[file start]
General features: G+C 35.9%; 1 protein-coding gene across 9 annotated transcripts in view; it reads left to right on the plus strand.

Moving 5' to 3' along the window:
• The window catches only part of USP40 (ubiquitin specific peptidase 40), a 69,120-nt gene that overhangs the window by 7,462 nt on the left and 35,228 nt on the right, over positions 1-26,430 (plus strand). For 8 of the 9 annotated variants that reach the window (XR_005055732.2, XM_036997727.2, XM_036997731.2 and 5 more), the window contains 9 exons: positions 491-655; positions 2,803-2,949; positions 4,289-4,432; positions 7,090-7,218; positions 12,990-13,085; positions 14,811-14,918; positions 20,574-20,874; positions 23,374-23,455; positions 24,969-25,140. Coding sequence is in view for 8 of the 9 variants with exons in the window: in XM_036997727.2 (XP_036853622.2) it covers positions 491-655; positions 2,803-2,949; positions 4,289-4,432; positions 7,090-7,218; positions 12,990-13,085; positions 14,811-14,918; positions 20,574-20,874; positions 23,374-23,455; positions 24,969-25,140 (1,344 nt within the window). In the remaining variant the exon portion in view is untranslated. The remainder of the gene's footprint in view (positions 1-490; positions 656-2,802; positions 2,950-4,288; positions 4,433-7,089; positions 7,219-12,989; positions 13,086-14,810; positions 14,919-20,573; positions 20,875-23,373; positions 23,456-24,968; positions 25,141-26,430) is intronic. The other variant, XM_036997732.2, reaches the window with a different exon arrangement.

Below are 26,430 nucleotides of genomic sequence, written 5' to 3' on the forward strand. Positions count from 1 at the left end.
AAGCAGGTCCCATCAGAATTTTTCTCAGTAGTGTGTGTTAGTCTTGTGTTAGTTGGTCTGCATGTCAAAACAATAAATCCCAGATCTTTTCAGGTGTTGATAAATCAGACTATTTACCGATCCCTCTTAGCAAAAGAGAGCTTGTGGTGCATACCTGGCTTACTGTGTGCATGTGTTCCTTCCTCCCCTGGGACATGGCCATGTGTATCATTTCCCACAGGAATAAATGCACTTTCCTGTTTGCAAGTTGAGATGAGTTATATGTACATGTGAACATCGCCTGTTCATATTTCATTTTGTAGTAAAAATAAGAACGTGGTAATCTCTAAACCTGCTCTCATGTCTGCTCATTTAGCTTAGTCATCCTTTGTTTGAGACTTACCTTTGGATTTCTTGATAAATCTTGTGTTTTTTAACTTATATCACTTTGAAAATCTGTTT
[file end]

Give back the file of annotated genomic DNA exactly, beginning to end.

General features: G+C 35.9%; 1 protein-coding gene across 9 annotated transcripts in view; it reads left to right on the plus strand.

Moving 5' to 3' along the window:
• The window catches only part of USP40 (ubiquitin specific peptidase 40), a 69,120-nt gene that overhangs the window by 7,462 nt on the left and 35,228 nt on the right, over positions 1-26,430 (plus strand). For 8 of the 9 annotated variants that reach the window (XR_005055732.2, XM_036997727.2, XM_036997731.2 and 5 more), the window contains 9 exons: positions 491-655; positions 2,803-2,949; positions 4,289-4,432; positions 7,090-7,218; positions 12,990-13,085; positions 14,811-14,918; positions 20,574-20,874; positions 23,374-23,455; positions 24,969-25,140. Coding sequence is in view for 8 of the 9 variants with exons in the window: in XM_036997727.2 (XP_036853622.2) it covers positions 491-655; positions 2,803-2,949; positions 4,289-4,432; positions 7,090-7,218; positions 12,990-13,085; positions 14,811-14,918; positions 20,574-20,874; positions 23,374-23,455; positions 24,969-25,140 (1,344 nt within the window). In the remaining variant the exon portion in view is untranslated. The remainder of the gene's footprint in view (positions 1-490; positions 656-2,802; positions 2,950-4,288; positions 4,433-7,089; positions 7,219-12,989; positions 13,086-14,810; positions 14,919-20,573; positions 20,875-23,373; positions 23,456-24,968; positions 25,141-26,430) is intronic. The other variant, XM_036997732.2, reaches the window with a different exon arrangement.

Below are 26,430 nucleotides of genomic sequence, written 5' to 3' on the forward strand. Positions count from 1 at the left end.
AAGCAGGTCCCATCAGAATTTTTCTCAGTAGTGTGTGTTAGTCTTGTGTTAGTTGGTCTGCATGTCAAAACAATAAATCCCAGATCTTTTCAGGTGTTGATAAATCAGACTATTTACCGATCCCTCTTAGCAAAAGAGAGCTTGTGGTGCATACCTGGCTTACTGTGTGCATGTGTTCCTTCCTCCCCTGGGACATGGCCATGTGTATCATTTCCCACAGGAATAAATGCACTTTCCTGTTTGCAAGTTGAGATGAGTTATATGTACATGTGAACATCGCCTGTTCATATTTCATTTTGTAGTAAAAATAAGAACGTGGTAATCTCTAAACCTGCTCTCATGTCTGCTCATTTAGCTTAGTCATCCTTTGTTTGAGACTTACCTTTGGATTTCTTGATAAATCTTGTGTTTTTTAACTTATATCACTTTGAAAATCTGTTT